One popular technique used in treating many sexual problems is called sensate focus, in which couples caress or massage each other without sexual contact. The goal is to help both partners learn to give and receive pleasure and feel safe together. As the partners become more comfortable, they can progress to genital stimulation.

As a result of performing this exercise, many couples discover new ways to experience pleasure other than sexual intercourse. “Some of my patients find that they become better lovers,” says Dennis Sugrue, PhD, a sex therapist in Michigan.

Other exercises treat specific problems such as women’s inability to have orgasms and men’s erectile problems. Performing these exercises often evokes strong feelings that are then explored through psychotherapy. People who have experienced sexual trauma or are confused about their sexual identity may need to spend more time working through their feelings. For couples, who make up the majority of clients, the focus is on improving communication and developing greater intimacy.

In looking for a sex therapist, it is particularly important to find someone who you trust and respect. Do not be afraid to ask questions about the therapist’s background, philosophical orientation, and experience with your problem.

“A sex therapist can be very influential,” says Gina Ogden, a certified sex therapist in Massachusetts, “because there are fewer people who you can talk with about your sexual issues.” She warns against therapists who have rigid ideas of what human sexual response should be. Myles agrees, “Sex is such a subjective experience. You cannot impose your own beliefs on a patient.”

Most sex therapists today, according to Dennis Sugrue, “look at the whole person and try to help men and women redefine what it means to make love.” The effects of aging or physical problems “do not mean that a couple cannot experience the pleasure and joy of being physically intimate with each other.”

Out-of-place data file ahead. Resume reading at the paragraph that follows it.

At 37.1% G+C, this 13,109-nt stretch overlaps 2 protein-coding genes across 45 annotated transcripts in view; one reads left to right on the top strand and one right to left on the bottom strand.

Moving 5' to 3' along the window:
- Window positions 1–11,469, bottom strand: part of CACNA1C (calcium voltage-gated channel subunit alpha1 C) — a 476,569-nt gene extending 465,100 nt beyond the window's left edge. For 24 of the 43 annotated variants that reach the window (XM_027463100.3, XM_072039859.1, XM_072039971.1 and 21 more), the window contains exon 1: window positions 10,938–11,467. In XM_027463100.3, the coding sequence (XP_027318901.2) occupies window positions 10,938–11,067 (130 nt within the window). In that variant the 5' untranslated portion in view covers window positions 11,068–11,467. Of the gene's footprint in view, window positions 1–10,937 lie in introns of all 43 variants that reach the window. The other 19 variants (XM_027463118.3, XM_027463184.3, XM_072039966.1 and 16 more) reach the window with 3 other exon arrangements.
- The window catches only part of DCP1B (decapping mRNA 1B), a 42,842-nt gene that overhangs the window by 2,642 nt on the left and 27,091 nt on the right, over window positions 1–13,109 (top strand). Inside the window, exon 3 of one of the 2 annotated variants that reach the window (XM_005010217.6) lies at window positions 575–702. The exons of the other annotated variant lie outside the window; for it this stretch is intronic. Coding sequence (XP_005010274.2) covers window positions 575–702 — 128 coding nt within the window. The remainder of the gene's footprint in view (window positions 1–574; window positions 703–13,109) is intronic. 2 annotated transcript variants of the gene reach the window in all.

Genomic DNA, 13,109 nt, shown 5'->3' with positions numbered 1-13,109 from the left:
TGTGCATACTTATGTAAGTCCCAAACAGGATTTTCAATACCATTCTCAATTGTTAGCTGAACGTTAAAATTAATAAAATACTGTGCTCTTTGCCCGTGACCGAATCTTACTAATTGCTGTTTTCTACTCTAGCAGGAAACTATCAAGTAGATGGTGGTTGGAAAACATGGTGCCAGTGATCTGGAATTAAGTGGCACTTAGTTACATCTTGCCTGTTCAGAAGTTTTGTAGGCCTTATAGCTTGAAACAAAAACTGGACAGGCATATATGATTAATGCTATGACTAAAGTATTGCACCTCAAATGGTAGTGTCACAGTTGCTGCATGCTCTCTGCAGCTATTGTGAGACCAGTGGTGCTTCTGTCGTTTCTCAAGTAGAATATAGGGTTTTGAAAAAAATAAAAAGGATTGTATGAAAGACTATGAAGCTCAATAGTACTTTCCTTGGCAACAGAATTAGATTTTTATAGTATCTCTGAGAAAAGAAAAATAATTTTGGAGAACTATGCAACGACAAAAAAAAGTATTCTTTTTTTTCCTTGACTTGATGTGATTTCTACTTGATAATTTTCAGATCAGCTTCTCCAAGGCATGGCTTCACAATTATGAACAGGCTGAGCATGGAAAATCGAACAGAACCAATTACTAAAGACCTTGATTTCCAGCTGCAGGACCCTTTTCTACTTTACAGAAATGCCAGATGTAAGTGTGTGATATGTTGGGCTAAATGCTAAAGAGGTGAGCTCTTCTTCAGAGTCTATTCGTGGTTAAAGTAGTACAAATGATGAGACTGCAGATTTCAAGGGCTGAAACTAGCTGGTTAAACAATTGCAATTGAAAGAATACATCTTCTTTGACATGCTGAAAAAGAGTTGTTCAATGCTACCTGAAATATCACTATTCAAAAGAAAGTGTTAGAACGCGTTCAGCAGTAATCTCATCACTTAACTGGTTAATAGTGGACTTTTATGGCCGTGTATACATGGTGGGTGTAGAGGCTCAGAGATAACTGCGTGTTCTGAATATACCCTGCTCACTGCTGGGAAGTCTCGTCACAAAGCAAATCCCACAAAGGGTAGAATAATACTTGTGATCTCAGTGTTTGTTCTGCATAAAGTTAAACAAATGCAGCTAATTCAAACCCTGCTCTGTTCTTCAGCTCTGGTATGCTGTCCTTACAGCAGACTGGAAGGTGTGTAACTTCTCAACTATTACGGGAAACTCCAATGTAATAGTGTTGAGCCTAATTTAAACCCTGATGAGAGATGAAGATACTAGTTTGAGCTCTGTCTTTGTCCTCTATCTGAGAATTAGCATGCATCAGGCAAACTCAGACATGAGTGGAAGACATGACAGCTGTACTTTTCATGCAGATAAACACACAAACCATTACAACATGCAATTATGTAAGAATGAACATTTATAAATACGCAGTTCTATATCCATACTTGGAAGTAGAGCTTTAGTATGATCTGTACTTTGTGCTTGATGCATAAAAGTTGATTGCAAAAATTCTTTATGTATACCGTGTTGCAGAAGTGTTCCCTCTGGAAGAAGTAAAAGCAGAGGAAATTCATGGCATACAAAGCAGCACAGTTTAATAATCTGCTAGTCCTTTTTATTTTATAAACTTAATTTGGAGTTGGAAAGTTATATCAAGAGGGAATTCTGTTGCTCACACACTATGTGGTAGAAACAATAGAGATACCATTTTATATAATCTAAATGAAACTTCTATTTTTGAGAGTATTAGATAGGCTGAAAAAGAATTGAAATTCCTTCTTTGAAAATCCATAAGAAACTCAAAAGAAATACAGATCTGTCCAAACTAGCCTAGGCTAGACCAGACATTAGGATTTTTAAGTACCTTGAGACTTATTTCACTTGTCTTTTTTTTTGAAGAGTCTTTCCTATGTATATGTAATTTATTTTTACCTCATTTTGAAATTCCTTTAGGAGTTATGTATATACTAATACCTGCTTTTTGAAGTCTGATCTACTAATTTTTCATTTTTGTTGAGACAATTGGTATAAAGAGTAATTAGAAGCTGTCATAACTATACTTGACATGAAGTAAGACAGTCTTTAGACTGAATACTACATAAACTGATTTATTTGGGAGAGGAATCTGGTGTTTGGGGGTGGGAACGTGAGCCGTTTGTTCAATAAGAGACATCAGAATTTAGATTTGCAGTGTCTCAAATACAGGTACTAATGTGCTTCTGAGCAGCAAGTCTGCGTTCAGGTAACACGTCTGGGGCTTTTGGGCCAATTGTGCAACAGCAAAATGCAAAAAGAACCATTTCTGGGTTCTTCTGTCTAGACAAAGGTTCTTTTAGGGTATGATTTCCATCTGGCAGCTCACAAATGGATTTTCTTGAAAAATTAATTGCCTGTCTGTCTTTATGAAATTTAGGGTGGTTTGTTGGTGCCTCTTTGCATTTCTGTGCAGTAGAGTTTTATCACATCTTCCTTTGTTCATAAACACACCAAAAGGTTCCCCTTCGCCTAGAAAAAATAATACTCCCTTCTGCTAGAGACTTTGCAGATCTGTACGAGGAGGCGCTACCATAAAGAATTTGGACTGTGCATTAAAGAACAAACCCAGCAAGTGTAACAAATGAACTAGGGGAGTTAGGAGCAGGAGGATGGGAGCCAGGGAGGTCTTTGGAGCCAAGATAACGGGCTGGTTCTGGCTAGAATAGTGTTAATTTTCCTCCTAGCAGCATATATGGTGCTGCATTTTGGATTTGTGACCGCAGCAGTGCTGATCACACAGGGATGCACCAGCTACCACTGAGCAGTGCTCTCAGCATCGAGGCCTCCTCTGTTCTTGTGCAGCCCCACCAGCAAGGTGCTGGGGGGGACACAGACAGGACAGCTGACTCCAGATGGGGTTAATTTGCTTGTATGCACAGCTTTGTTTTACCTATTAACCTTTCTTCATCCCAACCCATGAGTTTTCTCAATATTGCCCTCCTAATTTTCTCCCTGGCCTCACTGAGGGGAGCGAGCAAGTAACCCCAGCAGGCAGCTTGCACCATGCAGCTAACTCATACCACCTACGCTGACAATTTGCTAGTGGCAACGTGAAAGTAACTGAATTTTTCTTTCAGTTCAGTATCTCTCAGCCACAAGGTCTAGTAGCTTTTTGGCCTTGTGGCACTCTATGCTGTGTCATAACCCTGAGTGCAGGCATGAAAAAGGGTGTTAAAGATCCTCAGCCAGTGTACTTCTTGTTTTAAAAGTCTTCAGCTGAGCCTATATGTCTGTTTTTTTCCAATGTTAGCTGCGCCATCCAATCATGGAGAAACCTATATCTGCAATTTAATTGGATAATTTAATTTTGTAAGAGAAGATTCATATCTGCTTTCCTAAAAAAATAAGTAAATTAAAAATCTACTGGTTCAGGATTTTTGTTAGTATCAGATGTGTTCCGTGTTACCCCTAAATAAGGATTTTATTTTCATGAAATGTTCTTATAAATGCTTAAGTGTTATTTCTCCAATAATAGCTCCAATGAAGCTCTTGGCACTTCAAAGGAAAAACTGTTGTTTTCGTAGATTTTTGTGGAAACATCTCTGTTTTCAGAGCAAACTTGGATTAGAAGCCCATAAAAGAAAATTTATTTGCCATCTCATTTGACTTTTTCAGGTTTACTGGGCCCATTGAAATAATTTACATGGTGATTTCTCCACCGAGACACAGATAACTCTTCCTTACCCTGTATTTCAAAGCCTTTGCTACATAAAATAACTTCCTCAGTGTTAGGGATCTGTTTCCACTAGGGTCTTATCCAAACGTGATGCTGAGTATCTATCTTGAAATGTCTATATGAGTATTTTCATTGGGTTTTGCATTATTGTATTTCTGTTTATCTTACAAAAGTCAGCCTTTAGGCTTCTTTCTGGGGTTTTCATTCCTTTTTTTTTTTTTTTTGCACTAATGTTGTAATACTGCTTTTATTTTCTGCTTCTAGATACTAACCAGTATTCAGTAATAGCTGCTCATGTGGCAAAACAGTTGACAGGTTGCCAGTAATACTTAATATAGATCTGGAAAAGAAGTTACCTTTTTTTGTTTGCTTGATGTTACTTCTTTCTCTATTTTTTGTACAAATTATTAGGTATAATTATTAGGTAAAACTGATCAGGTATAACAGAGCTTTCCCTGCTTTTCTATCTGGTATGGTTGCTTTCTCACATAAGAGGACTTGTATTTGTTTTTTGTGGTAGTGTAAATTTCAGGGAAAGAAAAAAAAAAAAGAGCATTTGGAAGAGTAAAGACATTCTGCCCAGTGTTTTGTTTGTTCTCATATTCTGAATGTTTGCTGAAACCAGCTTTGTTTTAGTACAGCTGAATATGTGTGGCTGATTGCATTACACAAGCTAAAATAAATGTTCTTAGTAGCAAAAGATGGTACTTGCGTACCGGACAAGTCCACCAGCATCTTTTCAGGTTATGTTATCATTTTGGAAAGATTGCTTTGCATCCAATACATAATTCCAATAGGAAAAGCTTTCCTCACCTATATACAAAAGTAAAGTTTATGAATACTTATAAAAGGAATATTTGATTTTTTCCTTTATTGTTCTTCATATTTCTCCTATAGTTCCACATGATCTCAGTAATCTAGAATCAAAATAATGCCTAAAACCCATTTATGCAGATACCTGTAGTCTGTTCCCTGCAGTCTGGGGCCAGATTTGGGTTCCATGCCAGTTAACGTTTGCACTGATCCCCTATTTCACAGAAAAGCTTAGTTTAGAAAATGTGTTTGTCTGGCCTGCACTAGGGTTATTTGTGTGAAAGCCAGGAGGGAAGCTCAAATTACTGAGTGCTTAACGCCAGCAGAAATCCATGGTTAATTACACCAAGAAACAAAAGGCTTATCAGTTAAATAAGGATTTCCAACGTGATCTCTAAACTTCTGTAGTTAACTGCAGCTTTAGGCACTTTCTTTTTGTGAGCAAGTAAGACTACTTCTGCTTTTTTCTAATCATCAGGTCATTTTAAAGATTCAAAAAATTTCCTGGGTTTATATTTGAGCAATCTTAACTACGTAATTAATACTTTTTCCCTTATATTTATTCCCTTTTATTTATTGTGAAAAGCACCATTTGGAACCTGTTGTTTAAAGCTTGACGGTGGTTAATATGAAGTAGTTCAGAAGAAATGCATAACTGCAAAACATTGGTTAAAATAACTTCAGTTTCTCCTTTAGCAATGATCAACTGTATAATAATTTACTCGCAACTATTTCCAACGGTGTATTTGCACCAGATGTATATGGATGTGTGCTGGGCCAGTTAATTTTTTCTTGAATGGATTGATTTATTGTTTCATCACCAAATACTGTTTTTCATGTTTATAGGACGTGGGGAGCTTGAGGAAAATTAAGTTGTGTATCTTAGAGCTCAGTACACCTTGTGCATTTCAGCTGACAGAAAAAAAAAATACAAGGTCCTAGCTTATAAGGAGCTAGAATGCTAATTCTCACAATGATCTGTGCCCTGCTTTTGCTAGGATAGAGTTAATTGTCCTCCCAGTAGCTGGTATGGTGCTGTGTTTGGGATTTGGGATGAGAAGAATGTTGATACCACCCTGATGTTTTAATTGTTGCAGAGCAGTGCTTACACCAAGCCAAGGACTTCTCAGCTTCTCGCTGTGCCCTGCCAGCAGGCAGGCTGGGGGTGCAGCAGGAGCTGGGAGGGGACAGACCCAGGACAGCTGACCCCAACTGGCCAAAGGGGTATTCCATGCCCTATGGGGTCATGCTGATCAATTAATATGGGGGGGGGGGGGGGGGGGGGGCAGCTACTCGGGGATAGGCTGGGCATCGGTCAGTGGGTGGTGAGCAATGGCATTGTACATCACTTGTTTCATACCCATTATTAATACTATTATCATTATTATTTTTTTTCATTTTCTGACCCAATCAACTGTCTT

To read the entire article you can find it at:

Kansas City LGBT Guild Therapist doing great work

English: Gender symbols, sexual orientation: h...
English: Gender symbols, sexual orientation: heterosexuality, homosexuality, bisexuality. Česky: (Photo credit: Wikipedia)

LGBT individuals are less likely to seek healthcare, feel alienated by the healthcare community, and in some cases are not given the same level of care as the rest of the community.

Sexual heath and how it is shaped and or ignored by the healthcare system has created a disparity in the quality and accessibility of healthcare available to minorities, and sexual minorities in particular, is a growing concern.  In March of 2011 The Institute of Medicine reported that Lesbian, Gay, Bisexual, and Transgender people have unique health needs, but that little is known about what those needs are.  The Lancet Medical Journal followed with an April 2011 article stating that a large number of healthcare practitioners are not well informed about how to care for LGBT health concerns, particularly the needs of transgender individuals.  Many of those that are still have psychological barriers to asking probing questions about sex due to a concern of not knowing what to do with that information once they have it.  An article in The Journal of Counseling Psychology pointed out that even well-meaning providers may exhibit certain levels of heterosexist micro-aggressions, or subtle attitudes that convey a negative connotation about an individual’s LGBT identity.

In response to this growing need, a number of therapists in the Kansas City community have started an organization dedicated to serving the health needs of LGBT individuals and their families.  The LGBT-Affirmative Therapists Guild of the Greater Kansas City area is a grassroots organization of licensed mental and medical health professionals, as well as students-in-training.  They share a collaborative commitment to make affirming culturally competent healthcare available for all sexual minorities based on the premise that LGBT and heterosexual identities are equally valid. Their website ( provides consumers and practitioners with referrals and resources for LGBT health and advocacy concerns.

Members of the Guild meet at various times throughout the year for consultation and education regarding the healthcare concerns of sexual and gender minorities.  They are available to speak to businesses or organizations about LGBT related concerns.  They are also happy to promote any public activities, groups, or events that enhance an understanding of LGBT people and their concerns.  Membership in the Guild is free of charge and open to those from various disciplines and of any sexual orientation.